Blurb

David Morar, PhD, is a researcher and public policy professional, a three time ICANN Fellow, who has done work throughout the spectrum of technology policy issues, both nationally and internationally, from privacy and open data to ethics and content issues (e.g. disinformation, moderation). Dr. Morar is currently a Postdoctoral Fellow at NYU Steinhardt and a Fellow at the Digital Interests Lab, as well as a Visiting Fellow at the Leibniz Institute for Media Research | Hans Bredow Institute. He is also an Associate Researcher at the Big Data Science Laboratory at the West University of Timisoara, Romania and a Researcher at the Center for Advanced Studies in Public Policy, Governance at Paraiba State University, Brazil. Most recently he was Visiting Scholar at the Elliott School of International Affairs, with the Digital Trade and Data Governance Hub, and a Policy Manager focusing on disinformation and data science ethics with Data for Democracy. Before that, he has been a Google Policy Fellow with the Global Network Initiative and the Internet Education Foundation, among other fellowship positions.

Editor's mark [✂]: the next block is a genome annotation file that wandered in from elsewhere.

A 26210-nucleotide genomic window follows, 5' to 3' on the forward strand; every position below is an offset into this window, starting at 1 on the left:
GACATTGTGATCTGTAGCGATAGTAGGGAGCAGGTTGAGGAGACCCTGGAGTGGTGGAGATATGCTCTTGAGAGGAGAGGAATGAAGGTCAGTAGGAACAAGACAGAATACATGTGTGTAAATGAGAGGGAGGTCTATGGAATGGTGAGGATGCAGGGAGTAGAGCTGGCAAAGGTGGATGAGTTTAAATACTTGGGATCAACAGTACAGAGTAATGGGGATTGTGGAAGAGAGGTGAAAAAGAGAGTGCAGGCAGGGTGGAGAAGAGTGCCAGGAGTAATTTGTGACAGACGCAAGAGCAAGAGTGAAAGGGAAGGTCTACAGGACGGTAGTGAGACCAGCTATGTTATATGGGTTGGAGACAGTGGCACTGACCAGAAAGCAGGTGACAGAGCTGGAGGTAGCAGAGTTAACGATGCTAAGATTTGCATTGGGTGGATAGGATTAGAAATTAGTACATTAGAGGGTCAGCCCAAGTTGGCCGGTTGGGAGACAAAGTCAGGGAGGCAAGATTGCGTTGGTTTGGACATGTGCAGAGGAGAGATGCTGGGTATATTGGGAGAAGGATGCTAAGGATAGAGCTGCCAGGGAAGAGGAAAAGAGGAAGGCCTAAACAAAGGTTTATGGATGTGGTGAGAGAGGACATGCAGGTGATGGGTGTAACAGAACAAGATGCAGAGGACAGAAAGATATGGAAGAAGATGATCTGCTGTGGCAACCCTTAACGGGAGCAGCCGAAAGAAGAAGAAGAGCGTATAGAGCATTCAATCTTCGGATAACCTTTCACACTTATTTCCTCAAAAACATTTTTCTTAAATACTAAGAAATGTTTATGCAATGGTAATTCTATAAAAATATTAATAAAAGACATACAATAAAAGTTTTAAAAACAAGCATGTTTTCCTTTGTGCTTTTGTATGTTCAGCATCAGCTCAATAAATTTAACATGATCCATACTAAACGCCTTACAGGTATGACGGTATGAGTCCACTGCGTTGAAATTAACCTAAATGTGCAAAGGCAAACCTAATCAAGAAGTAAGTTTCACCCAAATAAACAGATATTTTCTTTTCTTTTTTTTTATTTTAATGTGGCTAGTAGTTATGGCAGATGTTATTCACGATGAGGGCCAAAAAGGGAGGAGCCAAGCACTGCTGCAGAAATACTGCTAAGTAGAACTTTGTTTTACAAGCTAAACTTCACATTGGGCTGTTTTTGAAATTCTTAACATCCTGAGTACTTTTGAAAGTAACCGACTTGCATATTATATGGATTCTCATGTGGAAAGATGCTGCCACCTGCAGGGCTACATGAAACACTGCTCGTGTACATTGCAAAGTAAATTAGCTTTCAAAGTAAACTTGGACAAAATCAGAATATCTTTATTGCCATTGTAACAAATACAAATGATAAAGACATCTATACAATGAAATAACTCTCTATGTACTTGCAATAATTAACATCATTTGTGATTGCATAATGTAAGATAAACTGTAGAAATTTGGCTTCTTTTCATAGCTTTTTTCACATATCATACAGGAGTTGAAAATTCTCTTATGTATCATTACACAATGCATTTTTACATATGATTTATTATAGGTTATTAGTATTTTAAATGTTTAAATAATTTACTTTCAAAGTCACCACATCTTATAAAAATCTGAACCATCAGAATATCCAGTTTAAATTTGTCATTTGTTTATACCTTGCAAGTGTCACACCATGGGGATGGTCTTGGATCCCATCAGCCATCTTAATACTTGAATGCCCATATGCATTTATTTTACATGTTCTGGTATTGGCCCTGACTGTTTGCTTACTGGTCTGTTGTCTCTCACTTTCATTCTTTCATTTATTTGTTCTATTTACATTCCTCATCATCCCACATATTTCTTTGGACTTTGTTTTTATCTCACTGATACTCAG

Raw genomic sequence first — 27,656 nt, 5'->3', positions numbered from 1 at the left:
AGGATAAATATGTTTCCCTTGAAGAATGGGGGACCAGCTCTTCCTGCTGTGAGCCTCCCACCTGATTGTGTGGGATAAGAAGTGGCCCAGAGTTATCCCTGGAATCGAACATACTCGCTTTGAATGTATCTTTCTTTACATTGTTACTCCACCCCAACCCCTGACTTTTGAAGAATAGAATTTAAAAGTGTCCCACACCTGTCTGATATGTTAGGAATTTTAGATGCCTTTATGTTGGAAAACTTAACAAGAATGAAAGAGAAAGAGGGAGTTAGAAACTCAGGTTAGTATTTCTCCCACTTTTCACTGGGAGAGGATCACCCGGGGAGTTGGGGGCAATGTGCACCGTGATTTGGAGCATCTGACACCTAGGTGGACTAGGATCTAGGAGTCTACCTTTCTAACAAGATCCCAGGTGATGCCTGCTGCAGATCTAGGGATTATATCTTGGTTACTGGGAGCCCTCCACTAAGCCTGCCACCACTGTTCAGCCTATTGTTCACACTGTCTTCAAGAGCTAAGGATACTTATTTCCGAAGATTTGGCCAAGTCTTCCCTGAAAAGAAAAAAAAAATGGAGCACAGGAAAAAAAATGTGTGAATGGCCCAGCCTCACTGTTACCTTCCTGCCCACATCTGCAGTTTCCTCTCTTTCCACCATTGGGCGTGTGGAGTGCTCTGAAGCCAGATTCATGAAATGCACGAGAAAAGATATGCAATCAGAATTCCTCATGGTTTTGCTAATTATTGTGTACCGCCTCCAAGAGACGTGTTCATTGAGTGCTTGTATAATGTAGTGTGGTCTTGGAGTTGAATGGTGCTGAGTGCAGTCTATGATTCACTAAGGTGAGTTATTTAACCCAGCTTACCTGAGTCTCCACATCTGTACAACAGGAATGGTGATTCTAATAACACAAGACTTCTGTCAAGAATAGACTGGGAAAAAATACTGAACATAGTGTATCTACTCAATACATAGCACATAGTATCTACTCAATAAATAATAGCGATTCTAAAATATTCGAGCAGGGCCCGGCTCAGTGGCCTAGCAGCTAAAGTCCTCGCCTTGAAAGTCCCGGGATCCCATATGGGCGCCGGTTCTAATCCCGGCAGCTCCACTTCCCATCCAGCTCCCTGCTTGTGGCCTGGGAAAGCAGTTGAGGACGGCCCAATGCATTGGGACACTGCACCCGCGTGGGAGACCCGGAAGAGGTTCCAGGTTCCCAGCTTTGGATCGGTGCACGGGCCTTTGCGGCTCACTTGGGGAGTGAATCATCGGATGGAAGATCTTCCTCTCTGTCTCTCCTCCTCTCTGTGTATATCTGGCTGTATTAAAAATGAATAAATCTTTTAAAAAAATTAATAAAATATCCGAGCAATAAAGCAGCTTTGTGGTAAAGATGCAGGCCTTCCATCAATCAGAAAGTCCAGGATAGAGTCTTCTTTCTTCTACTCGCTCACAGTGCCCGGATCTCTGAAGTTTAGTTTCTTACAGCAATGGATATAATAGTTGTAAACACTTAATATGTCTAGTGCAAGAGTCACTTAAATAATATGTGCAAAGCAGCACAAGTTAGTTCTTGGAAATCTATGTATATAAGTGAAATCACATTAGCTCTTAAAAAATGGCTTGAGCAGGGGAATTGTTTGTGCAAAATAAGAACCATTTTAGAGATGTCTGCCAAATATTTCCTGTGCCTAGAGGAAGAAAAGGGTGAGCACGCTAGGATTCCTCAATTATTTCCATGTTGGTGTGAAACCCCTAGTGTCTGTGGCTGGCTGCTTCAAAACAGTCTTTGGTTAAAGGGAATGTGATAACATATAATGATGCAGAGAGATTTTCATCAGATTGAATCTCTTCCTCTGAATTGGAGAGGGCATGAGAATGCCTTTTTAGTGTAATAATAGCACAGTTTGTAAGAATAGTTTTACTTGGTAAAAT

His research and writing focuses on the intersection of technology and policy, as it impacts emerging technologies, innovation, and governance, with both breadth and depth. He has experience with NSF grants, and is a skilled writer. His dissertation looked at novel governance structures, in particular multistakeholderism, and its application to emerging technologies, with case studies on Internet Governance institutions. Dr. Morar has served a full term on the Policy Council (the Board) of the Association for Public Policy and Management, and on the Executive Committee of the Information Technology and Politics of the American Political Science Association, and is currently serving a term on the Executive Committee of the ICANN Non-Commercial Stakeholder Group. He is Associate Editor for the Journal of Communication Technology, has served on several Conference Program Committees, and was a reviewer for the Harvard Kennedy School Misinformation Review. He has published op-eds on content moderation (Wall Street JournalSan Francisco Chronicle, TechDirt) and data governance (San Francisco Chronicle), and has written commentary for various outlets at the Brookings Institution.